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Smog-Eating Sidewalks

by theoristo
Tags: environment, pollution, smog
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theoristo
#1
Jul16-13, 08:06 PM
P: 151
This is very interesting... The concrete is treated with titanium oxide and absorbs nitrogen oxide from the air. These measurements were taken from a study that installed the smog-scrubbing sidewalks on a city block in the Netherlands and monitored air quality over the course of a year.
here's the study http://www.ncbi.nlm.nih.gov/pubmed/23731840
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Greg Bernhardt
#2
Jul17-13, 10:37 AM
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I heard about this a few years back. I assume the major problem with it is cost?
marcus
#3
Jul17-13, 01:25 PM
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The full text of the article is behind paywall BUT you get to see a lot of figures and captions free, including photographs and charts.
==sample captions==
Table 4. Average NOx concentration, absolute reduction and relative reduction for the measuring days without the presence of a photocatalytic effect: i) before street modification ii) after street modification and before the application of the first coating, iii) when the first and second coatings lost their abating ability, iv) rainy days (26/05/10 and 21/10/10) and v) very windy days (15/9/10).

Table 5. Average NOx concentration, absolute reduction and relative reduction for the measuring days with the presence of a photocatalytic effect: i) after first coating application and ii) after second coating application, excluding rainy days (26/05/10 and 21/10/10) and very windy days (15/9/10).
http://www.sciencedirect.com/science...04389413001210
==sample text==
Highlights
► The results of a demonstration project for photocatalytic pavement are shown. ► The photocatalytic performance was studied in a street as well as on lab scale. ► The outdoor monitoring was performed in different seasons and weather conditions. ► The NOx concentration was in average 19% lowered by the photocatalytic street. ► Under ideal weather conditions the NOx reduction reached up to 45%.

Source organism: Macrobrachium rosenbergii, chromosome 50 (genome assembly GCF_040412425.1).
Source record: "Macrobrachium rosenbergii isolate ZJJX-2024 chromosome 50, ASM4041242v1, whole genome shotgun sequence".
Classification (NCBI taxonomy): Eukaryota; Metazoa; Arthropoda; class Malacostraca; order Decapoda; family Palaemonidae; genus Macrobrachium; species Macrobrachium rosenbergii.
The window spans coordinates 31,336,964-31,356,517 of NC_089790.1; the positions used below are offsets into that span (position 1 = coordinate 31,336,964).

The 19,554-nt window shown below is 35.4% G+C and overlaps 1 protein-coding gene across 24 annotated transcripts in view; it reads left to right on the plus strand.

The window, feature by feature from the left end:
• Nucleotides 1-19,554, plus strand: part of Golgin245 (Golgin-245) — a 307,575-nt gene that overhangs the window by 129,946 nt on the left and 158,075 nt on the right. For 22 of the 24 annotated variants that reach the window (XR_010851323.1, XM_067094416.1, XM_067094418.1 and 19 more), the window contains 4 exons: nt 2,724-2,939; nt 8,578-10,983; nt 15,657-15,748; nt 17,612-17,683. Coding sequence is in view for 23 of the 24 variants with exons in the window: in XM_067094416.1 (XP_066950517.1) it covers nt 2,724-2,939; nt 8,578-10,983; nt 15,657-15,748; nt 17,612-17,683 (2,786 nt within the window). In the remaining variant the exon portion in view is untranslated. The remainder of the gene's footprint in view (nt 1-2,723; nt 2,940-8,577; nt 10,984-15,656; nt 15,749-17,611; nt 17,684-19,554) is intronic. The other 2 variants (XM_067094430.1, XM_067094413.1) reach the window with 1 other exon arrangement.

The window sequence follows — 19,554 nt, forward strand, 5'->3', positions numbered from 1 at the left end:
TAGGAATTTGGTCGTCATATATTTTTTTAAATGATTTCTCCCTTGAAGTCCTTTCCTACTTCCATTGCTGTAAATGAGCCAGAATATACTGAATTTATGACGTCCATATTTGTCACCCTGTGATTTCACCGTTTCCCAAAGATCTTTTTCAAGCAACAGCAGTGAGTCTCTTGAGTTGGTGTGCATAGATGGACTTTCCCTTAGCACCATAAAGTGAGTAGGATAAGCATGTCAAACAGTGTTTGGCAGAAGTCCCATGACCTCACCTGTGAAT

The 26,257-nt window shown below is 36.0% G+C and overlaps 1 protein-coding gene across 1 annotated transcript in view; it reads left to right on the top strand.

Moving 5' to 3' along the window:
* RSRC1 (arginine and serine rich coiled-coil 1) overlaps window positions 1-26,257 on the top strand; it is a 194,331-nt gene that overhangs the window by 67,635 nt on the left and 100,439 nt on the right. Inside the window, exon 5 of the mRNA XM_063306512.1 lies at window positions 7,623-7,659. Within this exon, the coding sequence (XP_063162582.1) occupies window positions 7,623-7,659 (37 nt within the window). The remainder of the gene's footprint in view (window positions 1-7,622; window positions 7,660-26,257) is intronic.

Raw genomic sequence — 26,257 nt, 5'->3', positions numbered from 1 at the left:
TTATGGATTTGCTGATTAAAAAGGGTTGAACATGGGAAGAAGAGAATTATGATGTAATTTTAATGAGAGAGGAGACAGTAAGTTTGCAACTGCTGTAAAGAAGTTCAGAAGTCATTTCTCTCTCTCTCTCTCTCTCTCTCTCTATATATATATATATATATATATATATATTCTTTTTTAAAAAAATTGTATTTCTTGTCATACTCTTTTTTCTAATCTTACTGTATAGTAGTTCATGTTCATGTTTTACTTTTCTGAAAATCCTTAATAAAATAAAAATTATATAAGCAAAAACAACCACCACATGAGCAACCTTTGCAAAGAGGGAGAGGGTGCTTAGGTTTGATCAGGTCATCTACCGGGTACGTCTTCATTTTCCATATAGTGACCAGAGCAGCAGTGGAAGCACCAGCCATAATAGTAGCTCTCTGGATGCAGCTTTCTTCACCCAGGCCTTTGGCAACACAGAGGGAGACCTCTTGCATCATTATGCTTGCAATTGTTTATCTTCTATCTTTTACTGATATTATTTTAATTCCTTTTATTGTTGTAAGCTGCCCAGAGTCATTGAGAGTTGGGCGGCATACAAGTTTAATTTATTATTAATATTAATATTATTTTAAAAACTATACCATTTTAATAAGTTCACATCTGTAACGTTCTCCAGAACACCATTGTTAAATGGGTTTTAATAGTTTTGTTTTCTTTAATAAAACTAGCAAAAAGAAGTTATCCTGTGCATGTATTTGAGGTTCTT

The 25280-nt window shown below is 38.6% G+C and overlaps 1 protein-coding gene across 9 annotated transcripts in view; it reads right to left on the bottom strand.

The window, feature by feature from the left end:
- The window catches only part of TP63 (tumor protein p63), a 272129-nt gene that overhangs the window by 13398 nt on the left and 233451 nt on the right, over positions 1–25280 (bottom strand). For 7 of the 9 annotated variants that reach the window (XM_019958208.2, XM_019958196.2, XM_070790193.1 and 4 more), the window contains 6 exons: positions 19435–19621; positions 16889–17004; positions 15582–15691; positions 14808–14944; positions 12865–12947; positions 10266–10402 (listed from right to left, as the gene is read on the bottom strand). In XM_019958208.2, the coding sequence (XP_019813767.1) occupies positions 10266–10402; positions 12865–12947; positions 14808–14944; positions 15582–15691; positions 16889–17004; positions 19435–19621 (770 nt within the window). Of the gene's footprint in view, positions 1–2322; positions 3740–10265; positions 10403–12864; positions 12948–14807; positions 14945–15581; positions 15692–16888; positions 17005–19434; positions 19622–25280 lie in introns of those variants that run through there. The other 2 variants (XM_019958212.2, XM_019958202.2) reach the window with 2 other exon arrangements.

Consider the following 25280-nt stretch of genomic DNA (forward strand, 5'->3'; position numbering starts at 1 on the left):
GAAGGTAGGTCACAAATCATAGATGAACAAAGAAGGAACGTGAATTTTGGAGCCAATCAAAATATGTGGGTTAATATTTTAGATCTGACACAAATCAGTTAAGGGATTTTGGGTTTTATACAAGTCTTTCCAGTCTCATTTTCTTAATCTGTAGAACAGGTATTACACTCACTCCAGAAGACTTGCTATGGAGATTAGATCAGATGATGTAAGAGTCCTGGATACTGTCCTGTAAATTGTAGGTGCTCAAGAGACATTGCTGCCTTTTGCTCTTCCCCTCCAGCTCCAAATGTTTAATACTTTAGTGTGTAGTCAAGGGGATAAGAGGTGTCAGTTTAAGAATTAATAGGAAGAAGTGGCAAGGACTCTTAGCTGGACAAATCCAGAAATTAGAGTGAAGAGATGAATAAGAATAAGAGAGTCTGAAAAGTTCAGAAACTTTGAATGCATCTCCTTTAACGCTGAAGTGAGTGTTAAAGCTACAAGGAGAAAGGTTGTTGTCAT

Keywords
Photocatalytic pavement; Full scale demonstration; Air purification
================================
One thing I gather from what is immediately available free online is that the titania catalyst likes LOW HUMIDITY AND LOTS OF SUN, so it might be more practical in Los Angeles e.g. than in Seattle :^D
Also from photo and some wording it seems to me that they did not have to remove and replace a lot of material to do the experiment, it was more of a thin surface coating or a treatment of the existing pavement. But I could be wrong.
Also the catalyst went dead after a while. this happens with catalysts.

I have no idea if the idea is practical. In itself, I don't think Titanium dioxide is uncommon or necessarily expensive, it is the ore , the naturally occurring oxide of titanium, analogous to Alumina (bauxite). But there would be a lot of other costs, besides the raw material.
The thing is the idea has a kind of beauty, justice, appropriateness. Want to do go with internal combustion? Pave large areas of your city for the things to run on? Well that pavement is getting a lot of sunlight and the vehicles are emitting a lot of NOx. Something chimes in somebody's head. *ding* It's nice.
Another link to the abstract:
http://www.ncbi.nlm.nih.gov/pubmed/23731840


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